Searching over 5,500,000 cases.


searching
Buy This Entire Record For $7.95

Official citation and/or docket number and footnotes (if any) for this case available with purchase.

Learn more about what you receive with purchase of this case.

Lewis v. United States

CIRCUIT COURT OF APPEALS, THIRD CIRCUIT


February 15, 1932

LEWIS
v.
UNITED STATES ET AL.

Appeal from the District Court of the United States for the Western District of Pennsylvania.

Author: Thompson

Before BUFFINGTON, WOOLLEY and THOMPSON, Circuit Judges.

THOMPSON, Circuit Judge.

This is an appeal from an order of the District Court for the Western District of Pennsylvania refusing to remove a judgment of nonsuit and to direct a new trial. The facts of the case are as follows:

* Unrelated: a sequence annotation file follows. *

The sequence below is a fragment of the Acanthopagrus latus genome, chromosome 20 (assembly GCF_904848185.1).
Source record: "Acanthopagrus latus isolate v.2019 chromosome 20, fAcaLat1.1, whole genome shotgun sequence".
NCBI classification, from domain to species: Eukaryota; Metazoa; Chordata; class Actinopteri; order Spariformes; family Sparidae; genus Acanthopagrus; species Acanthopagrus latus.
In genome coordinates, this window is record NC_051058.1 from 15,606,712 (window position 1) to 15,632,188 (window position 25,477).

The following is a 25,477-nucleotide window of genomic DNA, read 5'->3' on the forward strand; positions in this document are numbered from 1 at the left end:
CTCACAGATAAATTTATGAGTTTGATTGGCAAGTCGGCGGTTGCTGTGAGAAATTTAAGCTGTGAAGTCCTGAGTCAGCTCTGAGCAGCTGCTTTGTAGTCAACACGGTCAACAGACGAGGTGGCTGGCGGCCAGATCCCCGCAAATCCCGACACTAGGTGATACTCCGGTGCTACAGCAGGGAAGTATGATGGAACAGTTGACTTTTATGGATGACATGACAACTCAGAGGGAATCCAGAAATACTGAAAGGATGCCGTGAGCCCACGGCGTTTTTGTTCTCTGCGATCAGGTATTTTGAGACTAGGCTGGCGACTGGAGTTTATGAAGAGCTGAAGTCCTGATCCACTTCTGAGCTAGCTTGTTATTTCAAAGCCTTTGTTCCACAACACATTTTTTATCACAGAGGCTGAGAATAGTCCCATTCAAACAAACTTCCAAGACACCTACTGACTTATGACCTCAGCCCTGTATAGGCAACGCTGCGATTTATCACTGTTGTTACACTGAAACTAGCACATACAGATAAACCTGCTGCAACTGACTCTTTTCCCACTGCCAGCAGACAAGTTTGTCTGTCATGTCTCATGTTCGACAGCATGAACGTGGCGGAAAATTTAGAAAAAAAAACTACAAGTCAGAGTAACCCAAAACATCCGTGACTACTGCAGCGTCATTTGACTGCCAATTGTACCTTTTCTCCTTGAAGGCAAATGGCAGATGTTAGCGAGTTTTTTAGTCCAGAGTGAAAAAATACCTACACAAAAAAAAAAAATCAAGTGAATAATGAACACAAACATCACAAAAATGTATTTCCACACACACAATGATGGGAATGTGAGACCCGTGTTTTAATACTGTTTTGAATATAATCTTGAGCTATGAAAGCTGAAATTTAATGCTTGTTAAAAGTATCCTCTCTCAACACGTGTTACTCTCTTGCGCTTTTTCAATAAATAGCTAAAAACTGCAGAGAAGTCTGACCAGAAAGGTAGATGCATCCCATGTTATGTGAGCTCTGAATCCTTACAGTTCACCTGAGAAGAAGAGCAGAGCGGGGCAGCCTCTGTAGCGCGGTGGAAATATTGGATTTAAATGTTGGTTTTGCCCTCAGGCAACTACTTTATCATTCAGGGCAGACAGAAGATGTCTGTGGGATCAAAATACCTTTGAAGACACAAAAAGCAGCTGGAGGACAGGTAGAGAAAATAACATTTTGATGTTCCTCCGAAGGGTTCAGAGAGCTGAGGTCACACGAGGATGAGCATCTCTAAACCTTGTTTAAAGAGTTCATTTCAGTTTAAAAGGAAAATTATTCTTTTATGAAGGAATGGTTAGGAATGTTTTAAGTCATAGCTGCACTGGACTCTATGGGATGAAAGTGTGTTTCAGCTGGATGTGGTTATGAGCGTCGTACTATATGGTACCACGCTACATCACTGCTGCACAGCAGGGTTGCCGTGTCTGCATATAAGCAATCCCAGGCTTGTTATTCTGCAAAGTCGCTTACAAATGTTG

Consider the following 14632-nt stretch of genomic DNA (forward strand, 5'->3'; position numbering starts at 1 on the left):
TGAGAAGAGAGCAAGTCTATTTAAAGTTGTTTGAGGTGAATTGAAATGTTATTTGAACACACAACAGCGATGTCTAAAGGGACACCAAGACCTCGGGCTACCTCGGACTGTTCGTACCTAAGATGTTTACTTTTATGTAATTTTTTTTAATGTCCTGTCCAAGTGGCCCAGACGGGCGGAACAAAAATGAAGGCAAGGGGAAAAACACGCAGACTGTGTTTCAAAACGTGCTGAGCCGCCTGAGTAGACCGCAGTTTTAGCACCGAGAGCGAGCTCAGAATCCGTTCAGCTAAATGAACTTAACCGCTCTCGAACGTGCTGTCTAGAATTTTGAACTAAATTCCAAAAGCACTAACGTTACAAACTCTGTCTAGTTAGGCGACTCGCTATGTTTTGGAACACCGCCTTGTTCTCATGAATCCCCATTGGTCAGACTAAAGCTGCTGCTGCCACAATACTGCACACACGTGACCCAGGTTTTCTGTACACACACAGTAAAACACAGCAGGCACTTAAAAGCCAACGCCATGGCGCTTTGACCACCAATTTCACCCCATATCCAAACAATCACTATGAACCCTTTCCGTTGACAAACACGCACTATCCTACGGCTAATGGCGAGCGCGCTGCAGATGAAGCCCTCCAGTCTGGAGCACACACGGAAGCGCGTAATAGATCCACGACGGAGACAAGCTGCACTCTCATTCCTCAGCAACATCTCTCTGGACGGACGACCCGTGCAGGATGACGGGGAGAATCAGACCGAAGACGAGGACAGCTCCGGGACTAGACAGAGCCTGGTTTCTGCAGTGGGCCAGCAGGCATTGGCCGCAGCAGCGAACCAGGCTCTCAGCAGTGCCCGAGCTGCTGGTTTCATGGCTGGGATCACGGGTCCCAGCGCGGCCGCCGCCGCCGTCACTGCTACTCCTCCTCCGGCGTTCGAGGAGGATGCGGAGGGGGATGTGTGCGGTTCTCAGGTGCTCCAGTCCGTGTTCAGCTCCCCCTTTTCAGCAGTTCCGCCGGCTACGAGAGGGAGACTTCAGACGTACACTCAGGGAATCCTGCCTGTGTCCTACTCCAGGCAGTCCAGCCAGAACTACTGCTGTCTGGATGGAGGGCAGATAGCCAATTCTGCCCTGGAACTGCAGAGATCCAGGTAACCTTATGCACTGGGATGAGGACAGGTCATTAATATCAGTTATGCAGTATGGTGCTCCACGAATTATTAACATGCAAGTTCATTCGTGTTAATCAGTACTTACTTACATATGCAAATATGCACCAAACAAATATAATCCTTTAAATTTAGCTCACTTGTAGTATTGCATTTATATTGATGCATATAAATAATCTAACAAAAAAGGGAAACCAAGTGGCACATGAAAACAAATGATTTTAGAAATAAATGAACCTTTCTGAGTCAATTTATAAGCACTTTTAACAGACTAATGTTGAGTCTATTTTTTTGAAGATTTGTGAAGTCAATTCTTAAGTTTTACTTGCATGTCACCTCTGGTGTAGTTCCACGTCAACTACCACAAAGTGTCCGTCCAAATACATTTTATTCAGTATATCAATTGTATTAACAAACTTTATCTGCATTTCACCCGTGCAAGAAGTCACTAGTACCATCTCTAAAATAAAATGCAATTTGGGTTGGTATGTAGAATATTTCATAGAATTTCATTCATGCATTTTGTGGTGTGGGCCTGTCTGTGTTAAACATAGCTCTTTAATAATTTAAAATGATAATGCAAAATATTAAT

William R. Mossett was a soldier of the United States during the World War. He was honorably discharged March 6, 1919. He made application for the reinstatement and conversion of $2,000 of his war risk term insurance, as he was entitled to do under Act June 2, 1926, 44 Stat. 686 (38 USCA § 512). In response to this application, a policy naming Mary C. Lewis, his aunt, beneficiary, was issued and delivered to him on July 1, 1927. The insured, by letter to the Veterans' Bureau dated August 19, 1928, directed that Virginia T. Mossett, whom he named as his wife, be designated the beneficiary in place of Mary C. Lewis. The change was made a few days later. On December 5, 1928, the insured died. The United States Veterans' Bureau refused to pay the proceeds of the policy to Mary C. Lewis, the first named beneficiary, because its records showed that Virginia T. Mossett was the beneficiary. A contest, therefore, arose between Mary C. Lewis and Virginia T. Mossett as to the distribution of the proceeds of the policy. Mary C. Lewis brought suit against the United States and Virginia T. Mossett as defendants.